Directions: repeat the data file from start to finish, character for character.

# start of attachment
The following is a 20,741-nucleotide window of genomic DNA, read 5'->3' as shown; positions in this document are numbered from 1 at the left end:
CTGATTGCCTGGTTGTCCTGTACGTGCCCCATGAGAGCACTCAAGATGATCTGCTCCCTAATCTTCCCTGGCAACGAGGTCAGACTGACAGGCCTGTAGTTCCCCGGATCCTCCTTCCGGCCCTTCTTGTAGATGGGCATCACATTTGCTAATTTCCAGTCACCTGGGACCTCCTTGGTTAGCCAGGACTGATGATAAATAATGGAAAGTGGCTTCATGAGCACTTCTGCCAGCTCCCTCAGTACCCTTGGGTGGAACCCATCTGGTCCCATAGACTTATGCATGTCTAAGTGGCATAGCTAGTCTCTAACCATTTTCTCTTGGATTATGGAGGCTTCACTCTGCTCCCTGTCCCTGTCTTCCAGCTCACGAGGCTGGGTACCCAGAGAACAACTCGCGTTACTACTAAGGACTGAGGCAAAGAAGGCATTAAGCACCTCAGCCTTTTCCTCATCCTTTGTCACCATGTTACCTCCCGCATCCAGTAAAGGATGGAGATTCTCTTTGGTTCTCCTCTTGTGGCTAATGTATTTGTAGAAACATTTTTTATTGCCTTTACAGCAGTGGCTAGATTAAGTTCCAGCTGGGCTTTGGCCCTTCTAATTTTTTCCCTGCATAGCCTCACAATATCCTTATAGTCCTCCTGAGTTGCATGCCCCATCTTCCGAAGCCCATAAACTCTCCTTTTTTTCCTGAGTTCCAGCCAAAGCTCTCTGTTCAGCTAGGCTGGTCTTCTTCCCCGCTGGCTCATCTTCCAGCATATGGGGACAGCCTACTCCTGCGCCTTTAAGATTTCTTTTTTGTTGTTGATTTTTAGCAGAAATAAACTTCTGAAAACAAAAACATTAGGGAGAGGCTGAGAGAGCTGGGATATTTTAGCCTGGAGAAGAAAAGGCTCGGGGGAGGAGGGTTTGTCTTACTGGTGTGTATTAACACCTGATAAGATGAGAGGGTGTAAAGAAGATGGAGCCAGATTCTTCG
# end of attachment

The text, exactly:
The following is a 20,741-nucleotide window of genomic DNA, read 5'->3' as shown; positions in this document are numbered from 1 at the left end:
CTGATTGCCTGGTTGTCCTGTACGTGCCCCATGAGAGCACTCAAGATGATCTGCTCCCTAATCTTCCCTGGCAACGAGGTCAGACTGACAGGCCTGTAGTTCCCCGGATCCTCCTTCCGGCCCTTCTTGTAGATGGGCATCACATTTGCTAATTTCCAGTCACCTGGGACCTCCTTGGTTAGCCAGGACTGATGATAAATAATGGAAAGTGGCTTCATGAGCACTTCTGCCAGCTCCCTCAGTACCCTTGGGTGGAACCCATCTGGTCCCATAGACTTATGCATGTCTAAGTGGCATAGCTAGTCTCTAACCATTTTCTCTTGGATTATGGAGGCTTCACTCTGCTCCCTGTCCCTGTCTTCCAGCTCACGAGGCTGGGTACCCAGAGAACAACTCGCGTTACTACTAAGGACTGAGGCAAAGAAGGCATTAAGCACCTCAGCCTTTTCCTCATCCTTTGTCACCATGTTACCTCCCGCATCCAGTAAAGGATGGAGATTCTCTTTGGTTCTCCTCTTGTGGCTAATGTATTTGTAGAAACATTTTTTATTGCCTTTACAGCAGTGGCTAGATTAAGTTCCAGCTGGGCTTTGGCCCTTCTAATTTTTTCCCTGCATAGCCTCACAATATCCTTATAGTCCTCCTGAGTTGCATGCCCCATCTTCCGAAGCCCATAAACTCTCCTTTTTTTCCTGAGTTCCAGCCAAAGCTCTCTGTTCAGCTAGGCTGGTCTTCTTCCCCGCTGGCTCATCTTCCAGCATATGGGGACAGCCTACTCCTGCGCCTTTAAGATTTCTTTTTTGTTGTTGATTTTTAGCAGAAATAAACTTCTGAAAACAAAAACATTAGGGAGAGGCTGAGAGAGCTGGGATATTTTAGCCTGGAGAAGAAAAGGCTCGGGGGAGGAGGGTTTGTCTTACTGGTGTGTATTAACACCTGATAAGATGAGAGGGTGTAAAGAAGATGGAGCCAGATTCTTCG